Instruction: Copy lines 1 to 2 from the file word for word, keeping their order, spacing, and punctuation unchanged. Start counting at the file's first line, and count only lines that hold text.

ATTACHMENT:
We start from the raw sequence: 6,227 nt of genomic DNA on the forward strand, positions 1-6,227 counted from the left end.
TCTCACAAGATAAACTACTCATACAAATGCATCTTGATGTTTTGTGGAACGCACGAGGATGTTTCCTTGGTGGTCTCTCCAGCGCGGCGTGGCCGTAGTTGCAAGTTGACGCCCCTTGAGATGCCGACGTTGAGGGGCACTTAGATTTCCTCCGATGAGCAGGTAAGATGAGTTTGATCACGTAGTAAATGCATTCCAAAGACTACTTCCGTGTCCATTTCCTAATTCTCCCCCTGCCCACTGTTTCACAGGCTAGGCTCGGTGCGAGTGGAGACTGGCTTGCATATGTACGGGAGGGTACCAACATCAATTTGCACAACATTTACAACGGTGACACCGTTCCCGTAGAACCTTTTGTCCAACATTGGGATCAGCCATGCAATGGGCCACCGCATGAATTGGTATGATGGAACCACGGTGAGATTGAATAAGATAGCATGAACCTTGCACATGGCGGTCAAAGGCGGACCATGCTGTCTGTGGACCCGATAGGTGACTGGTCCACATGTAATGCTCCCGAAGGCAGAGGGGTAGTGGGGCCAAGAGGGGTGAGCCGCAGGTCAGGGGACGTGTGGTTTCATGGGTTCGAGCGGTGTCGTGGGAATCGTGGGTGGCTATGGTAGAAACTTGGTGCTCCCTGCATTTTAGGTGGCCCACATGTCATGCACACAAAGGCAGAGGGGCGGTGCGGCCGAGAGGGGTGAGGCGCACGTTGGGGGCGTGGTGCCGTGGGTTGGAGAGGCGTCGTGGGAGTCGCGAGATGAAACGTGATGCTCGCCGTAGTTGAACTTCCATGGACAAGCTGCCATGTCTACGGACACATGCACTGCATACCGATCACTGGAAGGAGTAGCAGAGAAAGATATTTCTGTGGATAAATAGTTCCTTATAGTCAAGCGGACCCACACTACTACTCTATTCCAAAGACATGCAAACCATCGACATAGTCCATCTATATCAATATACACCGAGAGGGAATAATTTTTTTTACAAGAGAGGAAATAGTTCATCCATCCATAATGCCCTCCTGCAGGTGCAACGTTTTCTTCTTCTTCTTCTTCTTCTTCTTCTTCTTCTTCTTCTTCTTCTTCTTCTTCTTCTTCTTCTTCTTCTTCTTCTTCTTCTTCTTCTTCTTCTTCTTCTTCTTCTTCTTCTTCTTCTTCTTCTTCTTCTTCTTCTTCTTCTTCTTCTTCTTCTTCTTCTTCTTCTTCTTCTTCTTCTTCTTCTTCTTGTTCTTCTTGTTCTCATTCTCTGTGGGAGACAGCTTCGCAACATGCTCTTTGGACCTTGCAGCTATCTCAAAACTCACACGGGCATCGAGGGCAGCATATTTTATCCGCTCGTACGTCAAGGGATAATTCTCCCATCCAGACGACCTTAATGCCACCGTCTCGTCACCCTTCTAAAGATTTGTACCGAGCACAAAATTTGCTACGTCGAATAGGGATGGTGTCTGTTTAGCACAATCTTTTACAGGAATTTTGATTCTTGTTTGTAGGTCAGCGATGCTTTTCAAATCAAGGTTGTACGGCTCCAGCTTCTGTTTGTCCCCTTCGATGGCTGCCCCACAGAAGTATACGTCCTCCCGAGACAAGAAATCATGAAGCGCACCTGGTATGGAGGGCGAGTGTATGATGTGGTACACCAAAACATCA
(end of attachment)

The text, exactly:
We start from the raw sequence: 6,227 nt of genomic DNA on the forward strand, positions 1-6,227 counted from the left end.
TCTCACAAGATAAACTACTCATACAAATGCATCTTGATGTTTTGTGGAACGCACGAGGATGTTTCCTTGGTGGTCTCTCCAGCGCGGCGTGGCCGTAGTTGCAAGTTGACGCCCCTTGAGATGCCGACGTTGAGGGGCACTTAGATTTCCTCCGATGAGCAGGTAAGATGAGTTTGATCACGTAGTAAATGCATTCCAAAGACTACTTCCGTGTCCATTTCCTAATTCTCCCCCTGCCCACTGTTTCACAGGCTAGGCTCGGTGCGAGTGGAGACTGGCTTGCATATGTACGGGAGGGTACCAACATCAATTTGCACAACATTTACAACGGTGACACCGTTCCCGTAGAACCTTTTGTCCAACATTGGGATCAGCCATGCAATGGGCCACCGCATGAATTGGTATGATGGAACCACGGTGAGATTGAATAAGATAGCATGAACCTTGCACATGGCGGTCAAAGGCGGACCATGCTGTCTGTGGACCCGATAGGTGACTGGTCCACATGTAATGCTCCCGAAGGCAGAGGGGTAGTGGGGCCAAGAGGGGTGAGCCGCAGGTCAGGGGACGTGTGGTTTCATGGGTTCGAGCGGTGTCGTGGGAATCGTGGGTGGCTATGGTAGAAACTTGGTGCTCCCTGCATTTTAGGTGGCCCACATGTCATGCACACAAAGGCAGAGGGGCGGTGCGGCCGAGAGGGGTGAGGCGCACGTTGGGGGCGTGGTGCCGTGGGTTGGAGAGGCGTCGTGGGAGTCGCGAGATGAAACGTGATGCTCGCCGTAGTTGAACTTCCATGGACAAGCTGCCATGTCTACGGACACATGCACTGCATACCGATCACTGGAAGGAGTAGCAGAGAAAGATATTTCTGTGGATAAATAGTTCCTTATAGTCAAGCGGACCCACACTACTACTCTATTCCAAAGACATGCAAACCATCGACATAGTCCATCTATATCAATATACACCGAGAGGGAATAATTTTTTTTACAAGAGAGGAAATAGTTCATCCATCCATAATGCCCTCCTGCAGGTGCAACGTTTTCTTCTTCTTCTTCTTCTTCTTCTTCTTCTTCTTCTTCTTCTTCTTCTTCTTCTTCTTCTTCTTCTTCTTCTTCTTCTTCTTCTTCTTCTTCTTCTTCTTCTTCTTCTTCTTCTTCTTCTTCTTCTTCTTCTTCTTCTTCTTCTTCTTCTTCTTCTTCTTCTTCTTCTTCTTCTTCTTCTTCTTCTTGTTCTTCTTGTTCTCATTCTCTGTGGGAGACAGCTTCGCAACATGCTCTTTGGACCTTGCAGCTATCTCAAAACTCACACGGGCATCGAGGGCAGCATATTTTATCCGCTCGTACGTCAAGGGATAATTCTCCCATCCAGACGACCTTAATGCCACCGTCTCGTCACCCTTCTAAAGATTTGTACCGAGCACAAAATTTGCTACGTCGAATAGGGATGGTGTCTGTTTAGCACAATCTTTTACAGGAATTTTGATTCTTGTTTGTAGGTCAGCGATGCTTTTCAAATCAAGGTTGTACGGCTCCAGCTTCTGTTTGTCCCCTTCGATGGCTGCCCCACAGAAGTATACGTCCTCCCGAGACAAGAAATCATGAAGCGCACCTGGTATGGAGGGCGAGTGTATGATGTGGTACACCAAAACATCA